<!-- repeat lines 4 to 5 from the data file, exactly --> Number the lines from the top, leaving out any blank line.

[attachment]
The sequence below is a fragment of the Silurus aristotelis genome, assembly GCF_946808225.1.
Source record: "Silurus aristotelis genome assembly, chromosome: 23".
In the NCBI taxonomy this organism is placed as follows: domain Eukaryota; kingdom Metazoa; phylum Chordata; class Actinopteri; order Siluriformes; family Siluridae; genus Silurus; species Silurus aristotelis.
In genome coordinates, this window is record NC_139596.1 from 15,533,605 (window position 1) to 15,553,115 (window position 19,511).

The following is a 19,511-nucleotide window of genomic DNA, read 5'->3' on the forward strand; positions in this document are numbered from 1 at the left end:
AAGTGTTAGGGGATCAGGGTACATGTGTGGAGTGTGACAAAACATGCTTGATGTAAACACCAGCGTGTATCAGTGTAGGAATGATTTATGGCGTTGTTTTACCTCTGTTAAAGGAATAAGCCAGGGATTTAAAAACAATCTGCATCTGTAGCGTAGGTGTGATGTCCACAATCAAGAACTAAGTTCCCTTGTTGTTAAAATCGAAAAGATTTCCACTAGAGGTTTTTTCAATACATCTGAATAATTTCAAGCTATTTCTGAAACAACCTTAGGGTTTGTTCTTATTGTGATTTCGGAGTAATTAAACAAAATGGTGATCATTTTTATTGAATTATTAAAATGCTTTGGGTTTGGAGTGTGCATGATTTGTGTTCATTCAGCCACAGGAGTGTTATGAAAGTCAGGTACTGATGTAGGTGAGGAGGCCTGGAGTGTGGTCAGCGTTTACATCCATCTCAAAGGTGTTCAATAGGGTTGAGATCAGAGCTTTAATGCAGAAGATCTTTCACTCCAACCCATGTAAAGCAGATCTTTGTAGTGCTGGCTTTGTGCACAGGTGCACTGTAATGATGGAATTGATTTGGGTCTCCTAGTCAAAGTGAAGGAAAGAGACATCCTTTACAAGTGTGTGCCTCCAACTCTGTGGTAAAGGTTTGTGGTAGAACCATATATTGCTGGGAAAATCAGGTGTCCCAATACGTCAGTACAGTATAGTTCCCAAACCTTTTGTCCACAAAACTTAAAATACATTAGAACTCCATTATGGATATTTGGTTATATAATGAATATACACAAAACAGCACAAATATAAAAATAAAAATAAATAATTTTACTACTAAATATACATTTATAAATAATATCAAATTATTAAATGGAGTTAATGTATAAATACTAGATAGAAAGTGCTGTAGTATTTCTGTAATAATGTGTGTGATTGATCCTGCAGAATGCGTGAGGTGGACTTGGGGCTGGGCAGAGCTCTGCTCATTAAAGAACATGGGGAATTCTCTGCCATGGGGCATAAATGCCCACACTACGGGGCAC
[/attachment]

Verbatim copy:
In genome coordinates, this window is record NC_139596.1 from 15,533,605 (window position 1) to 15,553,115 (window position 19,511).

The following is a 19,511-nucleotide window of genomic DNA, read 5'->3' on the forward strand; positions in this document are numbered from 1 at the left end: